Rubber Stamp Courts

Ukraine’s leaders have seldom demonstrated much understanding or respect for the presumption of innocence. That fundamental element of any justice system is in fact, widely ignored in Ukraine with the rot beginning in police press reports and all too often circulated in copy paste mode through the media.

Within hours of a bloody attack on a VIP branch of PrivatBank in Donetsk on 29 December, during which 5 members of staff were killed, President Yanukovych had issued an Instruction demanding maximum efforts to catch the criminals and setting a date for reporting on progress.  Within a day two men had been arrested, and first on 31 December, then on 3 January (the President’s deadline), the Internal Affairs Minister Zakharchenko gave briefings stating categorically that the case was solved and the perpetrators in custody. 

Such police confidence did not negate the need for a court trial with judges there to provide objective examination of all evidence.  That, at least, is the theory.  It is difficult to imagine what objectivity could be expected when the police had stated that all was solved, and headlines could be found in media outlets like “The men who shot dead PrivatBank employees have been charged

Some of the coverage reached absurd depths, like the headline: “Was force used against the men who shot dead PrivatBank employees”.  Those who prefer their news in succinct, headline portions might be left with the idea that the men had been set upon by people enraged by their (apparently undisputed) heinous crime.  Those who read further could understand that it was not that simple.

The mother of one of the men accused claims that the police beat a confession out of her son, that there are witnesses who can confirm that he had no traces of beating before being arrested, and that her son was long denied access to a lawyer. She also asserts that he has a verifiable alibi. The fact that the police do not appear to be denying signs of beating but claim that he got them earlier is worryingly predictable. There is no video footage of the attack itself and video surveillance shots from neighbouring buildings have been mentioned, but not shown.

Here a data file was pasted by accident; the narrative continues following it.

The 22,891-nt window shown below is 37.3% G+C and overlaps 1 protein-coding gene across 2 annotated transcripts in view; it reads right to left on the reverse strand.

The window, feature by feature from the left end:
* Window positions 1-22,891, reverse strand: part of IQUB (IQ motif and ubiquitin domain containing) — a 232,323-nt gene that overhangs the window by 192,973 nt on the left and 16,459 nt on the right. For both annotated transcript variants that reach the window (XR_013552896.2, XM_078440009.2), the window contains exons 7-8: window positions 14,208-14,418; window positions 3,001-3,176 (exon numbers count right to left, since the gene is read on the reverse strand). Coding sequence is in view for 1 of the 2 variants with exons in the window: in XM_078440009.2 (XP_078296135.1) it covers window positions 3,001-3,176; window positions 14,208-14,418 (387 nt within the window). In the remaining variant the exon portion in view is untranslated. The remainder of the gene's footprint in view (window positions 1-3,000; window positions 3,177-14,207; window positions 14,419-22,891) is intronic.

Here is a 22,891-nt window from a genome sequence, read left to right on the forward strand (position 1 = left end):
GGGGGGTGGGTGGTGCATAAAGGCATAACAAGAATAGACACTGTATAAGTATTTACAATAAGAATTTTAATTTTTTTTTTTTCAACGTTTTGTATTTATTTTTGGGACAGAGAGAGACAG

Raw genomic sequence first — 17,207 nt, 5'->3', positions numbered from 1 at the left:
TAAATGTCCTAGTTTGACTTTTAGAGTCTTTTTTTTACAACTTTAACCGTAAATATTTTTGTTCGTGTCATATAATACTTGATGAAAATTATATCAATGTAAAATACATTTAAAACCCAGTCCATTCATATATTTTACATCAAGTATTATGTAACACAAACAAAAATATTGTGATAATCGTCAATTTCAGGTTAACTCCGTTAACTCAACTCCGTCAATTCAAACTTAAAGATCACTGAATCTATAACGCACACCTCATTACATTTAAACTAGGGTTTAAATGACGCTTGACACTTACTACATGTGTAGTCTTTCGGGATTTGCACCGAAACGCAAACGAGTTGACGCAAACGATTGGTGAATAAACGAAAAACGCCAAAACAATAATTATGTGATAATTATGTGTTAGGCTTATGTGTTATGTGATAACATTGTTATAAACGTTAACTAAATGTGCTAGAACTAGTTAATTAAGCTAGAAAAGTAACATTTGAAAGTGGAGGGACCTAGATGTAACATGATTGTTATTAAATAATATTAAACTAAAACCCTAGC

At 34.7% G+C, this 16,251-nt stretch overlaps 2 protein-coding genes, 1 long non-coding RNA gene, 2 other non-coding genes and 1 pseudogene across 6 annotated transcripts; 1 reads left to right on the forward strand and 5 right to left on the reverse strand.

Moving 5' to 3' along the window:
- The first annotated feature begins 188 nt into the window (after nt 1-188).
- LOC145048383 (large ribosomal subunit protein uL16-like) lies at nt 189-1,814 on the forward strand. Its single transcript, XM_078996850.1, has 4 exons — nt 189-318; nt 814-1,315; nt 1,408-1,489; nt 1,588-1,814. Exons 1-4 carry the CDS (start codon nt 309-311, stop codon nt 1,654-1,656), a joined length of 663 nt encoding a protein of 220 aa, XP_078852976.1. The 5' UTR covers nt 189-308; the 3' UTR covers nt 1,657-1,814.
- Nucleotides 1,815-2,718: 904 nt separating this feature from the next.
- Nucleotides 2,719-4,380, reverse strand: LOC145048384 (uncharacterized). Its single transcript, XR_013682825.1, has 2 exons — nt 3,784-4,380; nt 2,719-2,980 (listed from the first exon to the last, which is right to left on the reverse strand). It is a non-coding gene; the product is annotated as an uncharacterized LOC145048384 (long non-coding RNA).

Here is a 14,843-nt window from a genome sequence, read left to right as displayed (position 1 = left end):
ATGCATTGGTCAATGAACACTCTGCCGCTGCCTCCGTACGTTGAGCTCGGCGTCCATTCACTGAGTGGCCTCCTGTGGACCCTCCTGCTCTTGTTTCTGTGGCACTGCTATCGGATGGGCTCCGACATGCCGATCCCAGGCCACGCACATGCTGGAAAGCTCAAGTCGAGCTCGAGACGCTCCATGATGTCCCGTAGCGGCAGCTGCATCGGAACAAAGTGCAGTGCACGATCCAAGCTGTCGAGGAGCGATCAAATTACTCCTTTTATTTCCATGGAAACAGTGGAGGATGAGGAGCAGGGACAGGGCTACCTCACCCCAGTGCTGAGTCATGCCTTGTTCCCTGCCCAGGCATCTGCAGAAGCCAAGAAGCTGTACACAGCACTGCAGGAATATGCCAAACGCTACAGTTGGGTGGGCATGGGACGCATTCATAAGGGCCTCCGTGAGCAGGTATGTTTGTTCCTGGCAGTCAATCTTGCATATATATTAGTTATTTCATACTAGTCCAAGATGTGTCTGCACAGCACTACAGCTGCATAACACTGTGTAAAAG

Questions are also warranted regarding the videoed fragment of an investigative experiment in which the same suspect is apparently visiting the scene of the crime and explaining how he shot the employees.  The experiment with the other suspect is not shown. The video was first played for journalists at one of the Minister’s briefings, and can now be viewed on the Internet.  This is unquestionably in breach of procedure and at very least curious, given the consistent refusals to show evidence against the two men citing professional confidentiality and the need to protect witnesses. Why resort to such primitive means of setting the public against one suspect if, as they claim, they have irrefutable evidence of the men’s guilt?

Where the truth lies is not for me to determine, but nor did I come up with such a vital component of fair court proceedings as the presumption of innocence.  That is quite simply nowhere to be seen, and any arguments that it is redundant because the men have “confessed” should be weighed up against reports from both Ukrainian and international human rights organizations, including Amnesty International, regarding means frequently used to extract confessions.

The police are not the only ones publically patting themselves on the back for their supposedly record-breaking success in fulfilling the President’s instructions and ensuring that Ukrainians can feel safe again.  The allegations made by the family of one of the suspects as well as questions regarding, among other things, the videoed investigative experiment do not seem to have bothered the Prosecutor General. On 16 January his deputy awarded prizes to the regional prosecutors involved in the case.

There have been a number of cases over the last six months where Deputy Prosecutor Generals have made submissions to the High Council of Justice to get judges dismissed for alleged “breach of oath”. In each case the judges had handed down rulings not to the Prosecutor’s liking.

It would be nice to believe that there are judges whose integrity demands scrupulous examination of the charges against two men over the 29 December armed robbery and an acquittal if this were required.  Their ruling would certainly be appealed, and a submission seeking their dismissal might well be lodged with the High Council of Justice.

Which leaves the police and Prosecutor effectively convicting two men before the criminal investigation is concluded, and the court left to rubber-stamp the conviction and pass sentence. If the two men now in custody really committed the crime they stand accused of, they must be punished. If they did not, then two innocent men face life sentences and the real culprits are still at large.  Overt pressure on the enforcement bodies and increasing encroachments on the independence of the judiciary are a danger to everybody.  Journalists would be well-advised to think hard about who they are serving through uncritical reporting.

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